previous page   Pak Vet J, 2018, 38(2): 159-164   next page
The Role of csgA and bcsA Genes on Biofilm Formation and Virulence in Salmonella enterica Serovar Typhimurium
Muhanad El Hag1,2,3,4,5, Zheng Feng1,2,3, Yangyang Su1,2,3, Tao Qin1,2,3, Sujuan Chen1,2,3, Daxin Peng1,2,3,4 * and Xiufan Liu1,2,3
1College of Veterinary Medicine, Yangzhou University, Yangzhou, Jiangsu, PR China; 2Jiangsu Co-Innovation Center for the Prevention and Control of Important Animal Infectious Disease and Zoonoses, Yangzhou, Jiangsu, PR China
3Jiangsu Research Centre of Engineering and Technology for Prevention and Control of Poultry Disease; Yangzhou, Jiangsu, 225009, P.R. China; 4Joint International Research Laboratory of Agriculture and Agri-Product Safety of Ministry of Education, Yangzhou, Jiangsu, 225009, P.R. China; 5Faculty of Public and Environmental Health, University of Khartoum, Sudan; *Corresponding author:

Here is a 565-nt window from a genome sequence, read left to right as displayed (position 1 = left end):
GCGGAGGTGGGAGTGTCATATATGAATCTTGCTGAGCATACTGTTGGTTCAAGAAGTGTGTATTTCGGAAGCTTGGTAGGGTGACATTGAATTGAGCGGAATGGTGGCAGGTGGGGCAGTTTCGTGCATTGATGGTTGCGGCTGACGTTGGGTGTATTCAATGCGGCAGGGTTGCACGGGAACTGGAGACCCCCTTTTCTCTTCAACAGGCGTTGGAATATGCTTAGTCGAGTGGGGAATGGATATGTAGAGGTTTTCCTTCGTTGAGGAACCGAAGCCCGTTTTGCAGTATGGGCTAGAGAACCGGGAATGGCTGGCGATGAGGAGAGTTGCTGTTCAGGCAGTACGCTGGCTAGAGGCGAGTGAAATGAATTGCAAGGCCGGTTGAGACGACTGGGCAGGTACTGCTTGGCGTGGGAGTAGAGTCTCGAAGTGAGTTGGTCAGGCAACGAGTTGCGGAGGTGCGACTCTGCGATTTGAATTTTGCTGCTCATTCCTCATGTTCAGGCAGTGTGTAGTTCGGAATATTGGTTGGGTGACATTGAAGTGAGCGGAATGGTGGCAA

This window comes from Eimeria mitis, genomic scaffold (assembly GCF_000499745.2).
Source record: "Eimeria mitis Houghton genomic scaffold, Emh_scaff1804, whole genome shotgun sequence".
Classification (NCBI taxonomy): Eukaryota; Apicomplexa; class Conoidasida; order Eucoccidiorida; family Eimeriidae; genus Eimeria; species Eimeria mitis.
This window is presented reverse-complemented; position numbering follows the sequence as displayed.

Biofilm formation can increase bacterial resistance to adverse conditions. However, limited information is available regarding the roles of the csgA and bcsA genes involved in biofilm formation and virulence for Salmonella enterica serovar Typhimurium. Here we deleted the csgA and bcsA genes in S. Typhimurium strains S016 and S025 and assessed several aspects of biofilm formation and virulence. The ΔcsgA strains did not produce curli fimbriae and ΔbcsA mutants had decreased cellulose production. The ΔcsgA strains were unable to form biofilms. The ΔcsgA strains also showed decreased adhesion and invasion to HeLa cells and reduced intracellular proliferation in HD11 macrophages. The ΔbcsA mutants had similar adhesion, invasion, and proliferation as compared to the wild-type strains. The ΔcsgA strains were significantly attenuated in the virulence in assays involving oral challenge of one-day-old chickens. These findings clarify the respective roles of csgA and bcsA in biofilm formation and pathogenicity of S. Typhimurium.

To Cite This Article: El Hag M, Feng Z, Su Y, Qin T, Chen S, Peng D and Liu X, 2018. The role of csgA and bcsA genes on biofilm formation and virulence in Salmonella enterica serovar Typhimurium. Pak Vet J, 38(2): 159-164.


ISSN 0253-8318 (Print)
ISSN 2074-7764 (Online)